In 2015 the theme for the RHS Britain in Bloom Competition was Pollinators. Being part of the Halesowen in Bloom committee, it seemed a readymade opportunity to take up beekeeping. Visits to Highbury Park, joining the B&DBKA and going to Winterbourne Gardens followed. A hive was purchased from a retiring beekeeper and was set up in a fairly remote and unused church hall walled garden. A local beekeeper offered a six frame NUC of bees, having first inspected the hive and location. So in June 2015 everything was up and running!
The Local Primary School had shown an interest, but the best I could offer was to show them the working hive, from a distance and the safety of the back door to the hall. The following year I gained a lot more experience from working with the bees and beekeepers and I discovered the Observation Hive. This enabled the bees to be shown up close. My talk still consists of a short DVD on the History of the Honey Bee and the Working of the Hive followed by making up a basic hive from the various individual parts. Then all we need are some bees and the front plywood panel of the Observation Hive is taken off. The surprised look on the faces of the children and adults together with their questions is worth getting up early to sort out a frame of brood in all stages and the marked queen. Two frames of stores with open nectar and sealed honey complete the Observation Hive. The Halesowen in Bloom RHS Judging Day takes place every July in St John’s Church, an 11th Century Grade 1 Listed Building. The location of the hives moved to Leasowes Walled Garden some years ago, but the Observation Hive is as popular as ever with children and adults alike.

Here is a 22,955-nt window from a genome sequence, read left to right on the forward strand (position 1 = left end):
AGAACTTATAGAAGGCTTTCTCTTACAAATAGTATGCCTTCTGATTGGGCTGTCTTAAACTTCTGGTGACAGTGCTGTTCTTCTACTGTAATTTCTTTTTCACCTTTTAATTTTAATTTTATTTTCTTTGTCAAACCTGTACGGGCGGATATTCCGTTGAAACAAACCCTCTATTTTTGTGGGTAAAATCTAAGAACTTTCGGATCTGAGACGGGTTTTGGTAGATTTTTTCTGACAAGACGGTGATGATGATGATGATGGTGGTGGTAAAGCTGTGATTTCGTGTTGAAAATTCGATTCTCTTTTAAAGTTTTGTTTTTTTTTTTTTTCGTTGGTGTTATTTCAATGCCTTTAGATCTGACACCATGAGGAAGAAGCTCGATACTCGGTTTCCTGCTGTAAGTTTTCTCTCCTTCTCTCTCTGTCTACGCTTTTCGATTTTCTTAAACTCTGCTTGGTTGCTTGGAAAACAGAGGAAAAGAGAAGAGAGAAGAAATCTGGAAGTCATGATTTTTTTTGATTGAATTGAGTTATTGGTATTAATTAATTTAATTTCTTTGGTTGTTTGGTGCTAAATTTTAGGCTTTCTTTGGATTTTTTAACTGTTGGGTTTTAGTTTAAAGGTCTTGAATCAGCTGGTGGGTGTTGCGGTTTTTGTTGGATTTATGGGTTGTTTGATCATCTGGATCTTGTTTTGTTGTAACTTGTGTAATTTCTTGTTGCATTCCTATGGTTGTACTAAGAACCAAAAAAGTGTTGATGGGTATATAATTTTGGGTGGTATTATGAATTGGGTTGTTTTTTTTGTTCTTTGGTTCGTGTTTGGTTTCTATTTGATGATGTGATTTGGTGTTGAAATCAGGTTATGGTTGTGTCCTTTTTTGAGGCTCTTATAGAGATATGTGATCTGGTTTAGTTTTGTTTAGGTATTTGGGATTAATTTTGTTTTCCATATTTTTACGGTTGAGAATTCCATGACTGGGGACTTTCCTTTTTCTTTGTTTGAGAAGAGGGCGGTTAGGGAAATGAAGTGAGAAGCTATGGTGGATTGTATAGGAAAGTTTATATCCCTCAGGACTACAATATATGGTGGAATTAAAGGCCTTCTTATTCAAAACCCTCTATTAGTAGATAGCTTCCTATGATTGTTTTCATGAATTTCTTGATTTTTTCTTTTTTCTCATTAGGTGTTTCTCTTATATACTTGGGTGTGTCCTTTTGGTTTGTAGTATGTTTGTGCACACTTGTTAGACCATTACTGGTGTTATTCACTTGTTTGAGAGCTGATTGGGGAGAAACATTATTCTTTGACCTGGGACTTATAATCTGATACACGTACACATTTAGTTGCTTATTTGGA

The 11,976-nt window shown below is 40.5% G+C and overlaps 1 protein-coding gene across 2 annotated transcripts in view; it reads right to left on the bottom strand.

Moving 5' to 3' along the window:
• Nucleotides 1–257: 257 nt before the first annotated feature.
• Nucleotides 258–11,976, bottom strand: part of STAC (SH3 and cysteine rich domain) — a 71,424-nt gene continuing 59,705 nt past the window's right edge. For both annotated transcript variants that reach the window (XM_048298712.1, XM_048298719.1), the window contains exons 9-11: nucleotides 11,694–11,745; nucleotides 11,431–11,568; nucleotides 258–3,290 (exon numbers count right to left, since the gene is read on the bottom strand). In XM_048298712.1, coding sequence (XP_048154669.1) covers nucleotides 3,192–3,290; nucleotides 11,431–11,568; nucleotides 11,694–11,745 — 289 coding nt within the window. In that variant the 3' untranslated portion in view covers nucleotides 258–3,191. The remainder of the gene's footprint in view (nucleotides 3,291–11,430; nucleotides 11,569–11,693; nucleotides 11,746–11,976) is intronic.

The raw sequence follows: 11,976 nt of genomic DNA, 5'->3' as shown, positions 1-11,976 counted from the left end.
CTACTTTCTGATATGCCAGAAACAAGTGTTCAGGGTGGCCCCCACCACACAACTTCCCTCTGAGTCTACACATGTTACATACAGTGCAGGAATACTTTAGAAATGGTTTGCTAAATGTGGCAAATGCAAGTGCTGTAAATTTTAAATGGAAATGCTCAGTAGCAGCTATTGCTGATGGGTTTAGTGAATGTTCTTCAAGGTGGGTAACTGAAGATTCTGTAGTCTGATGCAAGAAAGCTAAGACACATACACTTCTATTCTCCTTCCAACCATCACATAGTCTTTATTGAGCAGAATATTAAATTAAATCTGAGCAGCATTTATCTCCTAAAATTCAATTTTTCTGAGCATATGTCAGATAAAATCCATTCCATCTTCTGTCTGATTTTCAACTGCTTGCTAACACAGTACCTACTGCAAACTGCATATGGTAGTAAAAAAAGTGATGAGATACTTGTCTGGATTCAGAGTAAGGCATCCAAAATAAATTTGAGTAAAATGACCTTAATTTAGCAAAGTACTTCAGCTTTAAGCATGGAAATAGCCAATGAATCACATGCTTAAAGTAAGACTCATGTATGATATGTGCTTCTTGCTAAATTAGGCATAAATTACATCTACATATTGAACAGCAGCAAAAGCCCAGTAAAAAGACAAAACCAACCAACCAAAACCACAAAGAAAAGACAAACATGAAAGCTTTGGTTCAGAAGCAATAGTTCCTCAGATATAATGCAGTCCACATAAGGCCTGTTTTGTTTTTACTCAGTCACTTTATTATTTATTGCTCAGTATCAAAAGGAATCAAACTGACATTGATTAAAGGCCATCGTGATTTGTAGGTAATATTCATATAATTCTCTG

By Ken Rudge